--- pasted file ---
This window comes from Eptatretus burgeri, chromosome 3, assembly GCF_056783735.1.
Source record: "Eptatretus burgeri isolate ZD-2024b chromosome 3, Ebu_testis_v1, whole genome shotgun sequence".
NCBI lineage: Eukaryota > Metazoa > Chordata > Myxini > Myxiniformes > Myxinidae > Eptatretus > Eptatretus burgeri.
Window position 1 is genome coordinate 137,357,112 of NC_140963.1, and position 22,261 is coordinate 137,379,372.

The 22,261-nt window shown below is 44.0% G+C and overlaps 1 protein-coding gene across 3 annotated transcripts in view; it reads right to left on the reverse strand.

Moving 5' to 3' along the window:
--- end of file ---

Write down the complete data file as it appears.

This window comes from Eptatretus burgeri, chromosome 3, assembly GCF_056783735.1.
Source record: "Eptatretus burgeri isolate ZD-2024b chromosome 3, Ebu_testis_v1, whole genome shotgun sequence".
NCBI lineage: Eukaryota > Metazoa > Chordata > Myxini > Myxiniformes > Myxinidae > Eptatretus > Eptatretus burgeri.
Window position 1 is genome coordinate 137,357,112 of NC_140963.1, and position 22,261 is coordinate 137,379,372.

The 22,261-nt window shown below is 44.0% G+C and overlaps 1 protein-coding gene across 3 annotated transcripts in view; it reads right to left on the reverse strand.

Moving 5' to 3' along the window: